The high imperviousness of the Rocky Brach and Smith Branch watersheds, combined with minimal stormwater controls and undersized conveyances, create flooding conditions on a frequent basis.
Rocky Branch’s watershed, located primarily within the City of Columbia, flows through the Five Points District, Maxcy Gregg Park, State Fairgrounds, and the University of South Carolina, including a portion of the Williams-Brice Stadium for USC football and associated infrastructure, to the Congaree River.
Also located primarily within the City of Columbia, Smith Branch’s watershed flows through the northern area of the city including the Bull Street Development, Palmetto Health Richland medical complex, and residential areas along SC 277. The total imperviousness within the Smith Branch Watershed is 37 percent. That, combined with minimal stormwater controls and under-sized conveyances, frequently create flooding conditions.
HOW WE HELPED
McCormick Taylor was responsible for:
- Conducting intensive field reconnaissance and data collection of stream corridor geomorphic features, as well as site-specific investigations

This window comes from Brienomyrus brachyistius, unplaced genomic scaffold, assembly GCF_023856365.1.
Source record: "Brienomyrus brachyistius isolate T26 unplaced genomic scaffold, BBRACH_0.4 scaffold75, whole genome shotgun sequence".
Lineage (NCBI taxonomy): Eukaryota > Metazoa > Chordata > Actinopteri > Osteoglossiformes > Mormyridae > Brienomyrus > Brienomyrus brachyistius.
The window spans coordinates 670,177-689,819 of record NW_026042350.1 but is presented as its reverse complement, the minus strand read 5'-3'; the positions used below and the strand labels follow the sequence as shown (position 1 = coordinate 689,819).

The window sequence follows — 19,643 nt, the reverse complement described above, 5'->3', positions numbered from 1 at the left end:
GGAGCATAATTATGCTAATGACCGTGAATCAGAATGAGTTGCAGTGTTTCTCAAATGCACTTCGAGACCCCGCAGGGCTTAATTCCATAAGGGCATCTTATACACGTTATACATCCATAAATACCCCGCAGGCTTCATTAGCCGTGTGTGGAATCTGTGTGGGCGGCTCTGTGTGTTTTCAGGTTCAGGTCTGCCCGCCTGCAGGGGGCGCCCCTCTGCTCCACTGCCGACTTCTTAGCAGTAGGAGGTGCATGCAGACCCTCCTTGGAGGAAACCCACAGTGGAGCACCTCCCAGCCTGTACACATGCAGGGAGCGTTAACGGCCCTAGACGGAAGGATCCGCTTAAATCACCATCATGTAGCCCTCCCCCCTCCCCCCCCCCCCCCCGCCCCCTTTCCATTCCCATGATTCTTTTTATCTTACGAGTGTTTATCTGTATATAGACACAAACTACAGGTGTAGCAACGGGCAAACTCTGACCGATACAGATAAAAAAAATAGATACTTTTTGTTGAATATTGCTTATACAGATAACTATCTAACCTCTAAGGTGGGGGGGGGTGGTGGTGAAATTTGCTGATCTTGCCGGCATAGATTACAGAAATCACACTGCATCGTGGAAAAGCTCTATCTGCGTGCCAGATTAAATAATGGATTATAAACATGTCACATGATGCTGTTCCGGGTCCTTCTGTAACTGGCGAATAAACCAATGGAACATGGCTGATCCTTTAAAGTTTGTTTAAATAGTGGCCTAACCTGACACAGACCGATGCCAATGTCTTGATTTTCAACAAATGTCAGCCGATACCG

- Assessing feasibility and cost for a wide range of best management practices, environmental site design, and low impact development practices
- Calibrating and modeling existing stream gages using EPA’s Stormwater Management Model
Through a collaborative effort with the non-profit watershed group Sustainable Midlands and the City of Columbia, a series of metrics were developed to score and rank each Rocky Branch sub-watershed. The drainage areas were ranked by existing conditions impairment, based on the metrics developed in response to observed watershed stressors. Capital improvement projects were identified in drainage areas with the greatest impairment.
A web-based data portal was developed and used throughout the project lifecycle, allowing all project stakeholders to view relevant datasets and results, as well as field staff to rapidly perform their field assessments. All project GIS data, including linked files such as photos, were stored in a geodatabase.
Plans for both watersheds were submitted simultaneously under very tight schedules. Assimilating data, cruising over 20 miles of stream channel, assessing hydrology, identifying capital improvements projects, and developing final watershed reports were completed for both watersheds in just four months. We worked with Sustainable Midlands to provide solutions to safeguard community resources, supporting their efforts to encourage responsible growth, ensure access to local food, and establish a healthy environment for all Midlands communities.